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Multiculturalism reconsidered

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German Chancellor Angela Merkel said in a speech this past weekend that "multikulti" - multiculturalism - has "utterly failed" in Germany. Given what happened last time Germany stressed cultural uniformity, that announcement may be uncomfortable for some. However, it may still be worth examining the underlying issues Merkel is addressing.

With Germany's postwar economic boom came labor shortages. As a solution, Germany began guest worker - "gastarbeiter" - programs, recruiting labor from economically lagging countries around the mediterranean. Initially, the intent was that guest workers would return home after a period of work, but eventually, many settled in Germany instead, living in barracks or ghettos separated from most of German society and restricted to work that the Germans themselves were not interested in doing.

As the guest workers settled and began having families, Germany established a policy of multiculturalism. Some guest worker communities - in particular the Spanish and Vietnamese - largely integrated into society nonetheless, but others - in particular the Turkish, the largest group, - maintained a separate culture and language, and continued to live in separate ghetto neighborhoods, with little intermixing with the traditional German culture.

The cultural divides seem to have only sharpened over the past decade or two, as the Turkish gastarbeiter maintained their own religion and language, established their own schooling, and supplemented German law with sharia law and even honor killings. The social tensions have now reached the point where Merkel felt it necessary to declare multiculturalism a failure.

It strikes me that the U.S. is going down a similar path, using immigrants, mostly illegal, to do the work that Americans don't seem to be interested in doing. In regions with many such immigrants, they often live in separate neighborhoods with poor quality housing just as the German gastarbeiter did. It behooves us to think about the ways in which we may be able to avoid further development along the German gastarbeiter path, lest the consequent cultural divides and social tensions affect us as well.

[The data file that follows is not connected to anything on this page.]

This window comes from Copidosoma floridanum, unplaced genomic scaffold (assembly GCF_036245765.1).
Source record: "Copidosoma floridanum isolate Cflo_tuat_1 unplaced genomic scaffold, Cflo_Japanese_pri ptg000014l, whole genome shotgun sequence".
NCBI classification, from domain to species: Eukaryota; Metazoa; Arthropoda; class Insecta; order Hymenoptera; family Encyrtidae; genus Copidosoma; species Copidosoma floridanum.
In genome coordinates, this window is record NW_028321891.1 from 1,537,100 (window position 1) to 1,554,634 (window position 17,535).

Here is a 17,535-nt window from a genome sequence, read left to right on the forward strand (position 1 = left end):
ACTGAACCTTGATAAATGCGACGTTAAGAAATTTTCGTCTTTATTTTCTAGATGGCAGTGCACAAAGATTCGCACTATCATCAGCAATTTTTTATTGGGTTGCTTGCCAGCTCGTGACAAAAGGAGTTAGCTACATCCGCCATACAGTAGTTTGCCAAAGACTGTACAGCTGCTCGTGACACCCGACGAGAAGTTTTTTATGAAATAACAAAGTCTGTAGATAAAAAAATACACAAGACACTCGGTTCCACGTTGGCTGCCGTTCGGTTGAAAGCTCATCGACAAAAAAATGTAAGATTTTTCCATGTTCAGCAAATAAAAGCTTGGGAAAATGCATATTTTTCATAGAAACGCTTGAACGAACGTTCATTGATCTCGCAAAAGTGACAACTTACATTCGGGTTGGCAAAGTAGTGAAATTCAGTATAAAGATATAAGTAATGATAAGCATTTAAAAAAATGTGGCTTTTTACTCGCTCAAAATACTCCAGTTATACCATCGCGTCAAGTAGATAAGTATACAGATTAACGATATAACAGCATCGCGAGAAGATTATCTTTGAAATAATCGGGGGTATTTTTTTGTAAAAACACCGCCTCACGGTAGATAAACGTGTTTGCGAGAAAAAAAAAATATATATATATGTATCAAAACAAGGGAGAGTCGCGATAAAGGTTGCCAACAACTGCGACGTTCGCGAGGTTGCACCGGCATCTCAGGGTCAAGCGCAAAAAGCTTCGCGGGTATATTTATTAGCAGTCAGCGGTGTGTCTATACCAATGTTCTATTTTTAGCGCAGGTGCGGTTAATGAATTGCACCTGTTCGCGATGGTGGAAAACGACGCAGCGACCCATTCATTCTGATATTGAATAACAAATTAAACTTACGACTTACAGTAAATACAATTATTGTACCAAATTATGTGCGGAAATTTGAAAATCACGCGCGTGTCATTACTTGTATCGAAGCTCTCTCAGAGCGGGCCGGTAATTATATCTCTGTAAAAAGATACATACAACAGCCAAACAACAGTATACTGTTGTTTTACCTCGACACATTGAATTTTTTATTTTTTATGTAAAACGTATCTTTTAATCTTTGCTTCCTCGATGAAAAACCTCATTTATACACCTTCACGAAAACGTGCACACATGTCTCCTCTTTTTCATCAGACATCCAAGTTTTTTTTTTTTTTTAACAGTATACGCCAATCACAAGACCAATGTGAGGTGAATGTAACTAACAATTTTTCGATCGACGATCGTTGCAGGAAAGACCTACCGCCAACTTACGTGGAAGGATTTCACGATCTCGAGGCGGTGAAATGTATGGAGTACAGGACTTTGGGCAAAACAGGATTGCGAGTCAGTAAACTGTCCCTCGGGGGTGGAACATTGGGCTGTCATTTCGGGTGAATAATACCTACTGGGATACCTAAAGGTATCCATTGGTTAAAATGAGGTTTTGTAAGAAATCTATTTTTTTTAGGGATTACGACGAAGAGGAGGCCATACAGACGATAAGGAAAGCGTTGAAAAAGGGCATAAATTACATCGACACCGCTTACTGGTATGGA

On Merkel's speech:
One extreme consequence:
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On October 22nd, 2010 12:53 pm (UTC), dcltdw commented:
I think the US trailblazed this for the Germans, not vice versa.

I think this is similar to the French culture clash with their Muslim population: the heart of the problem isn't the culture clash, it's the economic disparity. If you have economic mobility, then you're more likely to culturally assimilate to accelerate your economic rise, but if your race or culture is economically isolated, then you're likely to band together with said group.
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On October 22nd, 2010 02:02 pm (UTC), psychohist replied:
The U.S., with respect to latin American illegal immigrants, is about two decades behind the Germans with their Turkish gastarbeiter; the Turkish started going to Germany in large numbers in the 1960s, when U.S. immigration was still largely from overseas groups from Europe and Asia that have since assimilated well.

It's not just the economic mobility, though. The Spanish and Vietnamese gastarbeiter assimilated well in the second generation; the Turkish did not. I can believe the Spanish might have been less discriminated against than the Turks, but that doesn't seem to be the case for the Vietnamese.

The correct expanation must explain not only the immigrant populations that fail to assimilate, but also those that succeed.

My personal belief is that failure to adopt the local language has a lot to do with it; language differences make communication difficult and thus tend to accentuate cultural and economic splits. However, that may also be a symptom as well as a cause.

The observable differences between the different cases has to do with conditions back in the home country. The Spanish economy eventually improved to the point that going back to Spain became a competitive economic option. The Vietnamese probably didn't dare go back for fear of political persecution, though I could be wrong about that. The Turks could go back, but only to the same poor economic conditions that caused them to leave in the first place.

The other possible difference is a policy of assimilation - U.S. immigration used to focus on the path to citizenship that required learning English and learning American history and civics - versus a policy of cultural separation, whether in the form of explicit multiculturalism as in Germany or simply sweeping the cultural differences under the rug as in the U.S.
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